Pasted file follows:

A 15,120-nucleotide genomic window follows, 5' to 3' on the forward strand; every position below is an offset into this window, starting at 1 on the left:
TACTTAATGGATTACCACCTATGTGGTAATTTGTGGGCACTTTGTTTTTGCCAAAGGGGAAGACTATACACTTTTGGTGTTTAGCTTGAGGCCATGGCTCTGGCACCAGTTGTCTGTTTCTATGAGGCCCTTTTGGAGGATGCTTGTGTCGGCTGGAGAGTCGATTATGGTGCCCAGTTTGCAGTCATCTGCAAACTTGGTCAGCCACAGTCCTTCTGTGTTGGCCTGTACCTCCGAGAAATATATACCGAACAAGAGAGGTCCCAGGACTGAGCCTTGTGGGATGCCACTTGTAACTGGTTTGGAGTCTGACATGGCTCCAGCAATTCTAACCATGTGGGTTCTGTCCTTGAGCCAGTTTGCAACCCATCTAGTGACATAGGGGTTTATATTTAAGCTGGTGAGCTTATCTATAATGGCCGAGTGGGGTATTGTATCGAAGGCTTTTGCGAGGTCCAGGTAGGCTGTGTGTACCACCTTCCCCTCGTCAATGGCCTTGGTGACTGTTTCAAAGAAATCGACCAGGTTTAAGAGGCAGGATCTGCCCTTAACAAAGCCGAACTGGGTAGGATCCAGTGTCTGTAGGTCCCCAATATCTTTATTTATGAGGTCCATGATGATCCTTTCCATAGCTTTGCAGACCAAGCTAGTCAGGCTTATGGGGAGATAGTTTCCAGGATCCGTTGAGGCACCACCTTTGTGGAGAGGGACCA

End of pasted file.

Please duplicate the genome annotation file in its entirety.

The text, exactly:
A 15,120-nucleotide genomic window follows, 5' to 3' on the forward strand; every position below is an offset into this window, starting at 1 on the left:
TACTTAATGGATTACCACCTATGTGGTAATTTGTGGGCACTTTGTTTTTGCCAAAGGGGAAGACTATACACTTTTGGTGTTTAGCTTGAGGCCATGGCTCTGGCACCAGTTGTCTGTTTCTATGAGGCCCTTTTGGAGGATGCTTGTGTCGGCTGGAGAGTCGATTATGGTGCCCAGTTTGCAGTCATCTGCAAACTTGGTCAGCCACAGTCCTTCTGTGTTGGCCTGTACCTCCGAGAAATATATACCGAACAAGAGAGGTCCCAGGACTGAGCCTTGTGGGATGCCACTTGTAACTGGTTTGGAGTCTGACATGGCTCCAGCAATTCTAACCATGTGGGTTCTGTCCTTGAGCCAGTTTGCAACCCATCTAGTGACATAGGGGTTTATATTTAAGCTGGTGAGCTTATCTATAATGGCCGAGTGGGGTATTGTATCGAAGGCTTTTGCGAGGTCCAGGTAGGCTGTGTGTACCACCTTCCCCTCGTCAATGGCCTTGGTGACTGTTTCAAAGAAATCGACCAGGTTTAAGAGGCAGGATCTGCCCTTAACAAAGCCGAACTGGGTAGGATCCAGTGTCTGTAGGTCCCCAATATCTTTATTTATGAGGTCCATGATGATCCTTTCCATAGCTTTGCAGACCAAGCTAGTCAGGCTTATGGGGAGATAGTTTCCAGGATCCGTTGAGGCACCACCTTTGTGGAGAGGGACCA